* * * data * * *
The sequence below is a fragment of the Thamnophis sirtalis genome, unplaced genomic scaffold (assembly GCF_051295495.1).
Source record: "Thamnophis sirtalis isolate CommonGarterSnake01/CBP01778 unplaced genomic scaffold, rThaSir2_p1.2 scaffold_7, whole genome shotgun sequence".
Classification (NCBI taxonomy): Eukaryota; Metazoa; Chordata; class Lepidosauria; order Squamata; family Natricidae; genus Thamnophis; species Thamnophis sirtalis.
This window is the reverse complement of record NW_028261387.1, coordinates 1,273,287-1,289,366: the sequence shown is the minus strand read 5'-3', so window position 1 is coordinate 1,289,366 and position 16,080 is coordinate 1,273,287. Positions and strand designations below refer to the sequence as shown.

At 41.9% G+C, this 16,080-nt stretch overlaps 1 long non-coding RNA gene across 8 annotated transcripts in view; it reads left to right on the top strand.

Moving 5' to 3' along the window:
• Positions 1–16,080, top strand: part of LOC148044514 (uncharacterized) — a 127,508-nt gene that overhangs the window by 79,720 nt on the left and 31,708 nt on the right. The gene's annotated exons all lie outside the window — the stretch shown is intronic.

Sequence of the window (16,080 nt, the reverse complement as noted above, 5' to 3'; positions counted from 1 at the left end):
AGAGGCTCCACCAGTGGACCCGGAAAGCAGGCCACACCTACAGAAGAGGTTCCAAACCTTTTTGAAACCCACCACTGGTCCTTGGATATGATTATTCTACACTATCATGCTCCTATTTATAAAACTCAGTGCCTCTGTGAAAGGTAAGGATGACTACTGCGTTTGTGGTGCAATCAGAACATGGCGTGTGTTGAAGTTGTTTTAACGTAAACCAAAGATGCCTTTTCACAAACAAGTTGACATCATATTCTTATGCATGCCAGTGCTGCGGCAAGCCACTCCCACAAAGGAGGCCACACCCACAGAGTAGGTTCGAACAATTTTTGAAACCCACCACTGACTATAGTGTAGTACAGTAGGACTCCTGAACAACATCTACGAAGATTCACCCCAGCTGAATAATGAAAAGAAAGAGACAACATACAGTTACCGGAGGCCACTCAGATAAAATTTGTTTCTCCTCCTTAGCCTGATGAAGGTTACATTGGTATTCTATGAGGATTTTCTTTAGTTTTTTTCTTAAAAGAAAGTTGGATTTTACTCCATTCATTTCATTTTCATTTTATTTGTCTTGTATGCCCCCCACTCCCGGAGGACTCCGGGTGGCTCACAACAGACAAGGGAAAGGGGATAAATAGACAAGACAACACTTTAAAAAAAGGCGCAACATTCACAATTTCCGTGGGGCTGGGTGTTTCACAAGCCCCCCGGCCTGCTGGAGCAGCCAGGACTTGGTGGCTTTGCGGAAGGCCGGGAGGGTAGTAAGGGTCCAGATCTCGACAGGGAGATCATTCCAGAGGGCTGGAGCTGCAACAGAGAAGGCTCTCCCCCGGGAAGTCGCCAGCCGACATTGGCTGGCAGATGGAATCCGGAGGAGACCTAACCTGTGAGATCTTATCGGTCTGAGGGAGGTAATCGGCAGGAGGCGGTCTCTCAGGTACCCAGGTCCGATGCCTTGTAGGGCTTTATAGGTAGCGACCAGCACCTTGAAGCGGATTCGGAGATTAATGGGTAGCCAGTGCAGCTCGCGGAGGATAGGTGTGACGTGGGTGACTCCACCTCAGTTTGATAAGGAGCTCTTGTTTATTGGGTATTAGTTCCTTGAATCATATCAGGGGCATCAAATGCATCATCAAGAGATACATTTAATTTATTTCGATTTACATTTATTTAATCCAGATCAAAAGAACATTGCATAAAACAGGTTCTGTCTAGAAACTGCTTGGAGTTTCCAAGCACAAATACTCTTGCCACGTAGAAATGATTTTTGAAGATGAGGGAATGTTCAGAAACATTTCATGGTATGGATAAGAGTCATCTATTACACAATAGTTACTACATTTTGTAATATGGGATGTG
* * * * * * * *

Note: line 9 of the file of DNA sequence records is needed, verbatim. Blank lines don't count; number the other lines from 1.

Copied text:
AGAGGCTCCACCAGTGGACCCGGAAAGCAGGCCACACCTACAGAAGAGGTTCCAAACCTTTTTGAAACCCACCACTGGTCCTTGGATATGATTATTCTACACTATCATGCTCCTATTTATAAAACTCAGTGCCTCTGTGAAAGGTAAGGATGACTACTGCGTTTGTGGTGCAATCAGAACATGGCGTGTGTTGAAGTTGTTTTAACGTAAACCAAAGATGCCTTTTCACAAACAAGTTGACATCATATTCTTATGCATGCCAGTGCTGCGGCAAGCCACTCCCACAAAGGAGGCCACACCCACAGAGTAGGTTCGAACAATTTTTGAAACCCACCACTGACTATAGTGTAGTACAGTAGGACTCCTGAACAACATCTACGAAGATTCACCCCAGCTGAATAATGAAAAGAAAGAGACAACATACAGTTACCGGAGGCCACTCAGATAAAATTTGTTTCTCCTCCTTAGCCTGATGAAGGTTACATTGGTATTCTATGAGGATTTTCTTTAGTTTTTTTCTTAAAAGAAAGTTGGATTTTACTCCATTCATTTCATTTTCATTTTATTTGTCTTGTATGCCCCCCACTCCCGGAGGACTCCGGGTGGCTCACAACAGACAAGGGAAAGGGGATAAATAGACAAGACAACACTTTAAAAAAAGGCGCAACATTCACAATTTCCGTGGGGCTGGGTGTTTCACAAGCCCCCCGGCCTGCTGGAGCAGCCAGGACTTGGTGGCTTTGCGGAAGGCCGGGAGGGTAGTAAGGGTCCAGATCTCGACAGGGAGATCATTCCAGAGGGCTGGAGCTGCAACAGAGAAGGCTCTCCCCCGGGAAGTCGCCAGCCGACATTGGCTGGCAGATGGAATCCGGAGGAGACCTAACCTGTGAGATCTTATCGGTCTGAGGGAGGTAATCGGCAGGAGGCGGTCTCTCAGGTACCCAGGTCCGATGCCTTGTAGGGCTTTATAGGTAGCGACCAGCACCTTGAAGCGGATTCGGAGATTAATGGGTAGCCAGTGCAGCTCGCGGAGGATAGGTGTGACGTGGGTGACTCCACCTCAGTTTGATAAGGAGCTCTTGTTTATTGGGTATTAGTTCCTTGAATCATATCAGGGGCATCAAATGCATCATCAAGAGATACATTTAATTTATTTCGATTTACATTTATTTAATCCAGATCAAAAGAACATTGCATAAAACAGGTTCTGTCTAGAAACTGCTTGGAGTTTCCAAGCACAAATACTCTTGCCACGTAGAAATGATTTTTGAAGATGAGGGAATGTTCAGAAACATTTCATGGTATGGATAAGAGTCATCTATTACACAATAGTTACTACATTTTGTAATATGGGATGTG